Researchers are developing a new platform for all optical computing, Researchers have developed a new platform for all optical calculations, namely for calculations that are only done with light rays.

Most calculations today use solid materials such as metal cables, semiconductors, and photodiodes to connect electronics to light, according to researchers.

The idea behind all optical calculations is to remove these fixed components and to control light with light. For example, imagine a robot that is really soft and doesn’t hurt powered by sunlight. Researchers are developing a new platform for all optical computing.

This platform is based on so-called nonlinear material, which changes its refractive index in response to light intensity.

When light bends through these materials, the refractive index in the beam’s path increases and makes its own light guide.

Most nonlinear materials today require high power lasers or are permanently modified by light transmission. Here, researchers have developed a new material that fundamentally uses reversible swelling and shrinking in low laser power hydrogels to change the refractive index.

Hydrogels consist of a network of polymers that swell with water like a sponge and a small number of photosensitive molecules known as spiropyran (similar to molecules used to dye transient lenses).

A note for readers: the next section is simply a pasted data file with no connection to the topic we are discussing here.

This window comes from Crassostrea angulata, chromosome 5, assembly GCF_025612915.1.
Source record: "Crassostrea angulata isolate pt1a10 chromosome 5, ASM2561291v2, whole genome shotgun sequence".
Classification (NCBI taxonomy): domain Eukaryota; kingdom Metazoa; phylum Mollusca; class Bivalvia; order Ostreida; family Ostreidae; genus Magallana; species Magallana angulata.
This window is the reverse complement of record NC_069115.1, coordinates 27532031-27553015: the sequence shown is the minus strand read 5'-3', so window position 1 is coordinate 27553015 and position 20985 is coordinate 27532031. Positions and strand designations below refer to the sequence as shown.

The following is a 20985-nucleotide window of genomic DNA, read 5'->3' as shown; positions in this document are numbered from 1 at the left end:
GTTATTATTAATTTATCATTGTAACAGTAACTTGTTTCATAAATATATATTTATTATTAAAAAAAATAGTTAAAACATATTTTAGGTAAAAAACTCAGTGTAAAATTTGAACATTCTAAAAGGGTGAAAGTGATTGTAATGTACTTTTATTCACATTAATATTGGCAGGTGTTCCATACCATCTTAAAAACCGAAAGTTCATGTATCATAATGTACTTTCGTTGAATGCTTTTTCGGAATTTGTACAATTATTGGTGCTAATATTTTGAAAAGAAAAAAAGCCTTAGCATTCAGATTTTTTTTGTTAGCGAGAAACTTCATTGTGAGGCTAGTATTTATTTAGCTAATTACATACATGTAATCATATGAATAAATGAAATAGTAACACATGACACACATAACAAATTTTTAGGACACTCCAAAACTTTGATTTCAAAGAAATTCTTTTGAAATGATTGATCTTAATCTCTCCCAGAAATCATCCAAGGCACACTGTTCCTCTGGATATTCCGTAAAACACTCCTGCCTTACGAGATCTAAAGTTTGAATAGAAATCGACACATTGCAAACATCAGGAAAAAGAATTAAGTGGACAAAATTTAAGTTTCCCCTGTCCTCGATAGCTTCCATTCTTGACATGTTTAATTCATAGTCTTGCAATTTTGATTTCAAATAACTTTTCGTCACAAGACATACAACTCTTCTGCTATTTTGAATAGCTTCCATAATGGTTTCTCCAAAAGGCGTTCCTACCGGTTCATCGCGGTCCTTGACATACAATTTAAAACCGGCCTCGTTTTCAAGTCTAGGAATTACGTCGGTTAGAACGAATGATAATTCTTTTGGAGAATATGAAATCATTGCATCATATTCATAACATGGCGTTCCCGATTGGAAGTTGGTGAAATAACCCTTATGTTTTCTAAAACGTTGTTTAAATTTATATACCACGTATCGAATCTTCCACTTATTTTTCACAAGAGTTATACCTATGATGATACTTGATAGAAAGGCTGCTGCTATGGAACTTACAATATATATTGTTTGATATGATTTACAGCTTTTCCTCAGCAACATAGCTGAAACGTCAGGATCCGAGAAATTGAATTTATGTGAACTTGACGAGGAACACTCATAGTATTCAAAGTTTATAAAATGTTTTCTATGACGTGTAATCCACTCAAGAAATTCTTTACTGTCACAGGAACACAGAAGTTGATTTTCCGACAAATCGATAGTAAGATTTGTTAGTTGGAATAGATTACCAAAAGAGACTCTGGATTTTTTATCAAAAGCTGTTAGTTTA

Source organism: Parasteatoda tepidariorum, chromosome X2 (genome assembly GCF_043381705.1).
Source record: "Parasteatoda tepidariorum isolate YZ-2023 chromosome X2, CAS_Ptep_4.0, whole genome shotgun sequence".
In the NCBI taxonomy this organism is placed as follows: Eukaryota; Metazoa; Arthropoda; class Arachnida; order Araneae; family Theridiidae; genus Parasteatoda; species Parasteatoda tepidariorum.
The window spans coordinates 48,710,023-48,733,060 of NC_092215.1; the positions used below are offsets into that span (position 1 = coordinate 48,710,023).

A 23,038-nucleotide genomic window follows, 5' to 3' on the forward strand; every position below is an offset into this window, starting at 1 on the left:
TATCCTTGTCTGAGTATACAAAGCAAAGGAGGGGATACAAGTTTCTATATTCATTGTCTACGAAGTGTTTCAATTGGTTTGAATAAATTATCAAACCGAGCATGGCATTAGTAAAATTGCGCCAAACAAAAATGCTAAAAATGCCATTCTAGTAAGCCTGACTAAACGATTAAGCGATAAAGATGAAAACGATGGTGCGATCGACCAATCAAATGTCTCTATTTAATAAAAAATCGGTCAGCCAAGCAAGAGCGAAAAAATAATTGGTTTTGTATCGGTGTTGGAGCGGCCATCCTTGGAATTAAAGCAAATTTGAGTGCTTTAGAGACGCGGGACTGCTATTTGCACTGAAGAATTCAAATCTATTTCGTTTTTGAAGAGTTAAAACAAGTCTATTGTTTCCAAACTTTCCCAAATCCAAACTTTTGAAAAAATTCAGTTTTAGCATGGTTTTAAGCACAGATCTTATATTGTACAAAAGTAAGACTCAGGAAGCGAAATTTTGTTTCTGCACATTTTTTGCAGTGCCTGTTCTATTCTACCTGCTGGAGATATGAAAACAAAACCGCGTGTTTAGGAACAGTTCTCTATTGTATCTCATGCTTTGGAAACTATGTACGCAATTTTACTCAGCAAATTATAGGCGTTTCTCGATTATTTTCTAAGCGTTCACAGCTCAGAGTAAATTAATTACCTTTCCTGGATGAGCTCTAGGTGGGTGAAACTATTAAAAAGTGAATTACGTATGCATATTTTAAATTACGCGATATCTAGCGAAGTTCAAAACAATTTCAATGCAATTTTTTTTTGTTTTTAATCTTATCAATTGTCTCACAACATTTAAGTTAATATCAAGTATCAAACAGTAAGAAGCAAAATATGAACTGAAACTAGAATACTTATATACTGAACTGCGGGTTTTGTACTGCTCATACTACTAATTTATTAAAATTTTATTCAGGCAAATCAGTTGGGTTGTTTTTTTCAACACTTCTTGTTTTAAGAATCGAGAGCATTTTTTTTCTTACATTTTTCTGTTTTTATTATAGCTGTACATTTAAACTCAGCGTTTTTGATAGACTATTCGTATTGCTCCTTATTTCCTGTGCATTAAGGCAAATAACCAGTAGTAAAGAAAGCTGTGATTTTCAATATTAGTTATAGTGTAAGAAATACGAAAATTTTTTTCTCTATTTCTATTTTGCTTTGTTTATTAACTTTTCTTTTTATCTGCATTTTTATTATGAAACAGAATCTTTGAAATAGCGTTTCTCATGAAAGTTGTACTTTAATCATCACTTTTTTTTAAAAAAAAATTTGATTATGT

When light is emitted through the gel, the area under the light shrinks slightly, concentrating the polymer and changing the refractive index. When the lights are turned off, the gel returns to its original state. Researchers are developing a new platform for all optical computing.

When some materials are heated by material, they interact and influence one another, even over long distances.

Beam A can block beam B, beam B can block beam A, both can be canceled or both can pass – create optical logic gates.

In the long run, we can imagine designing intelligent computing operations that are responsive to this. Not only can we design light-sensitive materials that reverse the optical, chemical and physical properties in the presence of light, we can also use these changes to create independent channels of light or beams that can guide and manipulate light.

“Material science is changing,” Joanna Eisenberg, professor of materials science, told Amy Smith Berilson of SEAS and research co-authors. Self-regulating, adaptable materials that are able to optimize their own properties depending on the environment, replacing analogs that are static, energy efficient, and externally regulated.

Our reversible reactive material, which controls light at very low intensity, is further evidence of this promising technological revolution, according to researchers.